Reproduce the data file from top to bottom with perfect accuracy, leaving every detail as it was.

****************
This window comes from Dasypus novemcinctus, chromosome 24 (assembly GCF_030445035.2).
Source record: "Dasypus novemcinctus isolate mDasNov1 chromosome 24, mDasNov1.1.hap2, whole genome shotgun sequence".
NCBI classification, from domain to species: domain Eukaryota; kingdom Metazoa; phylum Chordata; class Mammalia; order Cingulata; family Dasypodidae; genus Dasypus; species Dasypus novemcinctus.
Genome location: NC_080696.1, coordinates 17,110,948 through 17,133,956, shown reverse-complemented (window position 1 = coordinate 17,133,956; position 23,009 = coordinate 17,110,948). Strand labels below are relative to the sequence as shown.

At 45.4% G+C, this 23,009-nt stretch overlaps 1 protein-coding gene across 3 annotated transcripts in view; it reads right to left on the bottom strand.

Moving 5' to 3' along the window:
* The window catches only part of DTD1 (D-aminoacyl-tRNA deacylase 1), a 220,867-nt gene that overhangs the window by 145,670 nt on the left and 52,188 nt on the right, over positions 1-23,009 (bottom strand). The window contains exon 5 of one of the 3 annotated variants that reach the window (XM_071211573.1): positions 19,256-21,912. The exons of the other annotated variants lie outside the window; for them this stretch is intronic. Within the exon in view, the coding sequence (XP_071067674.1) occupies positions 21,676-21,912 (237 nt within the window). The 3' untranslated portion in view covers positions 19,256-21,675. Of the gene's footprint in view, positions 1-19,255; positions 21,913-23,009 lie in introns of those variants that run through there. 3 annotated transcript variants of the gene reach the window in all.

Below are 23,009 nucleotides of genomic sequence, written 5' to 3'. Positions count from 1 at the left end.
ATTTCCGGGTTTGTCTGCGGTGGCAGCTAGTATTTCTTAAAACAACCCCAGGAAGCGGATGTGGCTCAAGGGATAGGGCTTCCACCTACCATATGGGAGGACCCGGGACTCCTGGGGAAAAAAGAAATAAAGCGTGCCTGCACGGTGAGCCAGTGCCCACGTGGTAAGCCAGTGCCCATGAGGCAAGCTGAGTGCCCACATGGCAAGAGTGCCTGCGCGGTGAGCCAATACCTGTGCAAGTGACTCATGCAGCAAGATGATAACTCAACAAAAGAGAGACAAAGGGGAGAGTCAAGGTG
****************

This window comes from Dasypus novemcinctus, chromosome 24 (assembly GCF_030445035.2).
Source record: "Dasypus novemcinctus isolate mDasNov1 chromosome 24, mDasNov1.1.hap2, whole genome shotgun sequence".
NCBI classification, from domain to species: domain Eukaryota; kingdom Metazoa; phylum Chordata; class Mammalia; order Cingulata; family Dasypodidae; genus Dasypus; species Dasypus novemcinctus.
Genome location: NC_080696.1, coordinates 17,110,948 through 17,133,956, shown reverse-complemented (window position 1 = coordinate 17,133,956; position 23,009 = coordinate 17,110,948). Strand labels below are relative to the sequence as shown.

At 45.4% G+C, this 23,009-nt stretch overlaps 1 protein-coding gene across 3 annotated transcripts in view; it reads right to left on the bottom strand.

Moving 5' to 3' along the window:
* The window catches only part of DTD1 (D-aminoacyl-tRNA deacylase 1), a 220,867-nt gene that overhangs the window by 145,670 nt on the left and 52,188 nt on the right, over positions 1-23,009 (bottom strand). The window contains exon 5 of one of the 3 annotated variants that reach the window (XM_071211573.1): positions 19,256-21,912. The exons of the other annotated variants lie outside the window; for them this stretch is intronic. Within the exon in view, the coding sequence (XP_071067674.1) occupies positions 21,676-21,912 (237 nt within the window). The 3' untranslated portion in view covers positions 19,256-21,675. Of the gene's footprint in view, positions 1-19,255; positions 21,913-23,009 lie in introns of those variants that run through there. 3 annotated transcript variants of the gene reach the window in all.

Below are 23,009 nucleotides of genomic sequence, written 5' to 3'. Positions count from 1 at the left end.
ATTTCCGGGTTTGTCTGCGGTGGCAGCTAGTATTTCTTAAAACAACCCCAGGAAGCGGATGTGGCTCAAGGGATAGGGCTTCCACCTACCATATGGGAGGACCCGGGACTCCTGGGGAAAAAAGAAATAAAGCGTGCCTGCACGGTGAGCCAGTGCCCACGTGGTAAGCCAGTGCCCATGAGGCAAGCTGAGTGCCCACATGGCAAGAGTGCCTGCGCGGTGAGCCAATACCTGTGCAAGTGACTCATGCAGCAAGATGATAACTCAACAAAAGAGAGACAAAGGGGAGAGTCAAGGTG